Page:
Warehouse Management System vs Inventory Management System

Allison Champion
6 min read
September 13, 2021
Modified: October 24, 2022

If you’re a brand of any size in the ever-growing world of e-commerce, you’ve likely experienced the confusion that can come with learning and understanding industry terminology. Some terms can seem conflatable when they’re not, while others may appear wildly divergent when in fact, they can be used interchangeably. 

This is particularly true when discussing warehouse management systems (WMS) and inventory management systems (IMS).

On the surface, these terms seem to describe similar functions. However, warehouse management systems and inventory management systems are two different services that perform vastly different functions. 

This article will look at the framework of a warehouse management system vs inventory management system to help you understand each type of system and how they work in the context of your business.

What Is A Warehouse Management System?

So, what is a warehouse management system? A WMS is a software tool that helps the warehouse manager or operators efficiently manage any daily warehouse process, such as: 

  • Inventory storage
  • Order fulfillment
  • Distribution 

From receiving and stocking new inventory to picking and shipping orders for fulfillment, a warehouse management system enhances the functionality of a warehouse, and, by extension, an entire business.

There are various types of warehouse management systems available, all of which can provide a warehouse operator with unique benefits. The three most popular types of WMS include: 

  • Standalone systems – Standalone systems work in conjunction with a business’s existing network to prioritize warehouse management tasks. 
  • Integrated systems – Integrated systems are typically used with larger enterprise resource planning modules, resulting in a shared database for orders, inventory, reporting, and the inventory accounting methods used.  
  • Cloud-based systems – These web-based management systems store a business’ information on the internet rather than on a computer or hard drive. 
Why Use A Warehouse Management System? 

As a warehouse business grows, warehouse operations can become increasingly difficult to manage. Increases in sales mean more product is moving through the warehouse, creating an additional need for inventory organization and fulfillment process planning. Implementing a warehouse management system can enable manager to execute these aspects of their operations.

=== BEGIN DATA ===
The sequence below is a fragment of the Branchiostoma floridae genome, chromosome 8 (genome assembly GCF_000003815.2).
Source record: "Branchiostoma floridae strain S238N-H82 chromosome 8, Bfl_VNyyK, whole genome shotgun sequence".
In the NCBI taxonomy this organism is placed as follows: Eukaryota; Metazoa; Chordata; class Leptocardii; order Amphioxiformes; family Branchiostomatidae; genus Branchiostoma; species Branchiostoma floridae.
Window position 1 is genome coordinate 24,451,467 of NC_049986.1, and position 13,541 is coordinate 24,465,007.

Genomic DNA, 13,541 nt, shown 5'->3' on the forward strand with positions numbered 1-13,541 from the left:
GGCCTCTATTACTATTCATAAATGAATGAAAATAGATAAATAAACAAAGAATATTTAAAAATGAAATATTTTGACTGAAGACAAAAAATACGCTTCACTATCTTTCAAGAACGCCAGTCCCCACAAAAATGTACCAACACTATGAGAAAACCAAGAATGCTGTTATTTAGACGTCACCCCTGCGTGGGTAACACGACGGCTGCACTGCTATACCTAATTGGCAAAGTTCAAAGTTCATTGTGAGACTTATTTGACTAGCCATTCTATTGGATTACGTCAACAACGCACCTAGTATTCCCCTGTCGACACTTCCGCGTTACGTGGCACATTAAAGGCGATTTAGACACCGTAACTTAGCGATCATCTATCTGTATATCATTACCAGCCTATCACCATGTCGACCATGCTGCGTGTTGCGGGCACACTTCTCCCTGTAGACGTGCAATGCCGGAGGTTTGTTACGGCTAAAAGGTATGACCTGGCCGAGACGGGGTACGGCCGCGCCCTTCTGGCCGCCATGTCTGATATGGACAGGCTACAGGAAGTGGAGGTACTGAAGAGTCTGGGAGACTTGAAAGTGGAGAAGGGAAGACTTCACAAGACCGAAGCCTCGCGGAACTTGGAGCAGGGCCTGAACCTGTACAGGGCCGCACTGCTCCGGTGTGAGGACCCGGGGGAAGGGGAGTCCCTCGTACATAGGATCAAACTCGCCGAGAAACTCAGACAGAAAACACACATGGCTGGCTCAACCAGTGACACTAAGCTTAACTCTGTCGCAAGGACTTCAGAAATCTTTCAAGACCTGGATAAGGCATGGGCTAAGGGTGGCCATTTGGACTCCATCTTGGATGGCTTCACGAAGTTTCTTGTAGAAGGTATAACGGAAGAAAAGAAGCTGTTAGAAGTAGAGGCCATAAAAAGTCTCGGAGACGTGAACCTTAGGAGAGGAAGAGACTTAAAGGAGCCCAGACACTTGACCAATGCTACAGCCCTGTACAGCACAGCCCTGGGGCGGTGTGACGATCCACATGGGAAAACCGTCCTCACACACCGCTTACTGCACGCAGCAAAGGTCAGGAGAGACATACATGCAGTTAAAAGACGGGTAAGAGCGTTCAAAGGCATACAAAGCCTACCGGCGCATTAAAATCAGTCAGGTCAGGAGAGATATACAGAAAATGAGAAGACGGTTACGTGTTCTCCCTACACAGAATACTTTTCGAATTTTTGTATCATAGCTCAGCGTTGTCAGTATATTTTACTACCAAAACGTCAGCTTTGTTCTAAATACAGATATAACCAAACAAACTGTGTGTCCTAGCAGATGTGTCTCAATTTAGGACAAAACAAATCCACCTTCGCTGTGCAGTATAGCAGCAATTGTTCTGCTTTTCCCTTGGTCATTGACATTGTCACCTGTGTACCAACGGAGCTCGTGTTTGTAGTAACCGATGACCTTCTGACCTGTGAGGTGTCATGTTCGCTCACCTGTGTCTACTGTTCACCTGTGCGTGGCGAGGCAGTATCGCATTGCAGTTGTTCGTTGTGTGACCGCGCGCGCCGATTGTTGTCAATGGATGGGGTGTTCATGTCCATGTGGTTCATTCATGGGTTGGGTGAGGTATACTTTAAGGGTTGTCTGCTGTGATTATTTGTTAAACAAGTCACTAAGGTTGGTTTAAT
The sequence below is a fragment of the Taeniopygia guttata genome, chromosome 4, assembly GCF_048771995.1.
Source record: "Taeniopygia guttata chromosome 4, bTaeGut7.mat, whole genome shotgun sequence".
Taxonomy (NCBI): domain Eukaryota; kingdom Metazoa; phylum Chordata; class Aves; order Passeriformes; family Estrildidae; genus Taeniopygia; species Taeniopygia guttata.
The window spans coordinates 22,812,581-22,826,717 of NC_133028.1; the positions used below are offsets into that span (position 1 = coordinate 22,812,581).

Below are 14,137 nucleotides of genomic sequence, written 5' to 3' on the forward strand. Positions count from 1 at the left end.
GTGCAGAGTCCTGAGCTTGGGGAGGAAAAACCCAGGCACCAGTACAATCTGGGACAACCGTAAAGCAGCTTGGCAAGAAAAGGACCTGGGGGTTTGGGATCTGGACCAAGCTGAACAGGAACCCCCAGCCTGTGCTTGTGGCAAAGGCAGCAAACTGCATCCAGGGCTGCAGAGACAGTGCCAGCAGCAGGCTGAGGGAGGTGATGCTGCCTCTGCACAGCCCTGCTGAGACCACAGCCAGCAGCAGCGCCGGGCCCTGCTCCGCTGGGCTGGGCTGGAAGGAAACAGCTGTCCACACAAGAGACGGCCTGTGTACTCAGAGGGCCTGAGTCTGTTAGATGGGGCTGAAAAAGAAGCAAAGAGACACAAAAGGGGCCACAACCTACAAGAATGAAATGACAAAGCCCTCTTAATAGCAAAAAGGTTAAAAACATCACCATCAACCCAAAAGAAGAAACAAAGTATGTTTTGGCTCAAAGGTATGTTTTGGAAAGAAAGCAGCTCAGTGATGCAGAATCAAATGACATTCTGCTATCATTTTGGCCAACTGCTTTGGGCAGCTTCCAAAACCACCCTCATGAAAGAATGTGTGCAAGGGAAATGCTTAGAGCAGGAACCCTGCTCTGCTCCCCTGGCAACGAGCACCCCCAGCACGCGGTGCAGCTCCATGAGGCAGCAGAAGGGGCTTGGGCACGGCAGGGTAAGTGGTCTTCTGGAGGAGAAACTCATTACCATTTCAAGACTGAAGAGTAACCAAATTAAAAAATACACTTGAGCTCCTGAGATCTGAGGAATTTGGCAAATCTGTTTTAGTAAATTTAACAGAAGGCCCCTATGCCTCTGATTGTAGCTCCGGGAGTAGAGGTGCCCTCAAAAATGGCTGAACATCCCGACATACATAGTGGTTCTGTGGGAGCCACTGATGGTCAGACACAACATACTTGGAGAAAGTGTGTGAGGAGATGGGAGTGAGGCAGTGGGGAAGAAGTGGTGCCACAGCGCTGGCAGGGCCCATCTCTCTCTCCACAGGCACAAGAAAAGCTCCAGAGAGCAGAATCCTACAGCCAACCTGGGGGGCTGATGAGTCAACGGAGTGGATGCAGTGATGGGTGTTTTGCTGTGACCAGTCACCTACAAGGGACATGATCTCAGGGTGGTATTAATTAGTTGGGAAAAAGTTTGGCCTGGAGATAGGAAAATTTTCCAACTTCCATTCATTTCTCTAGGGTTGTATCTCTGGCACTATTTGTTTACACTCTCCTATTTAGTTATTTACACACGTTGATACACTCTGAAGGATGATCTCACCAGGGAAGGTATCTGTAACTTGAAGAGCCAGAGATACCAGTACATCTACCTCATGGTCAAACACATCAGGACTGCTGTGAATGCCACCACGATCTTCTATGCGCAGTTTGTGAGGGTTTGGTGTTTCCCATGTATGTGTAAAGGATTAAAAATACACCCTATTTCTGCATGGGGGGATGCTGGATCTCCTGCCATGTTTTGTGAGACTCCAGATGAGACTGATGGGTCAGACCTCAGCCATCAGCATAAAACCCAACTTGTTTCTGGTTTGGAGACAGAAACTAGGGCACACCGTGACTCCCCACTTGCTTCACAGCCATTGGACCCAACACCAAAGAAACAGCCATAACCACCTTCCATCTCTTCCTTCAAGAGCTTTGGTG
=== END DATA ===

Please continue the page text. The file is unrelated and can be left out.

Some of the many ways that warehouse management systems help refine warehouse operations include:

  • Space optimization – Warehouse management systems can help you determine the best use of warehouse floor space by tracking units of space, such as compartments or bins. In doing this, you can better understand how to distribute and store your products, which can free up space for additional inventory and increase productivity by allowing for a more streamlined, organized warehouse. 
  • Inventory visibility – A WMS can simplify your inventory tracking processes to help you stay on top of all the product entering and exiting your warehouse. This significantly reduces the likelihood of inventory being misplaced or lost. If you’ve implemented a cloud-based WMS, like those offered by Flowspace, you’ll also experience the added benefit of real-time inventory tracking for the most accurate measure of your inventory needs. 
  • Labor productivity – A WMS can greatly improve the efficiency of your warehouse and increase worker productivity by determining the best practices for task distribution and forecasting your staffing needs. Additionally, the use of WMS technology, such as barcode scanners, can eliminate errors in product picking and inventory recording, saving your warehouse staff valuable time. 
  • Supply chain efficiency – By tracking products from the supplier the moment they reach the warehouse, improving storage and organization, and shortening picking and packaging times, warehouse management systems eliminate inefficiencies in supply chain management. 
What Is An Inventory Management System? 

Whereas a warehouse management system is meant to streamline warehouse operations, an inventory management system is designed to help brands keep track of all their inventory, whether it’s in their warehouse, on its way there, or at a bricks-and-mortar location.

Without a proper inventory system in place, both online and in-store retailers risk running out of inventory, over-ordering inventory, misplacing or losing inventory, and mismanaging warehouse space—all of which can result in lost sales and profits.  

An inventory management solution can improve a brand’s ability to accurately track its inventory, sales, and deliveries with features such as:  

  • Increased inventory insight – An IMS allows for more effective and accurate inventory tracking. This means you can stay on top of what inventory you have in stock and how much of it is available, ensuring that customer orders can be filled and delivered as soon as they’re placed.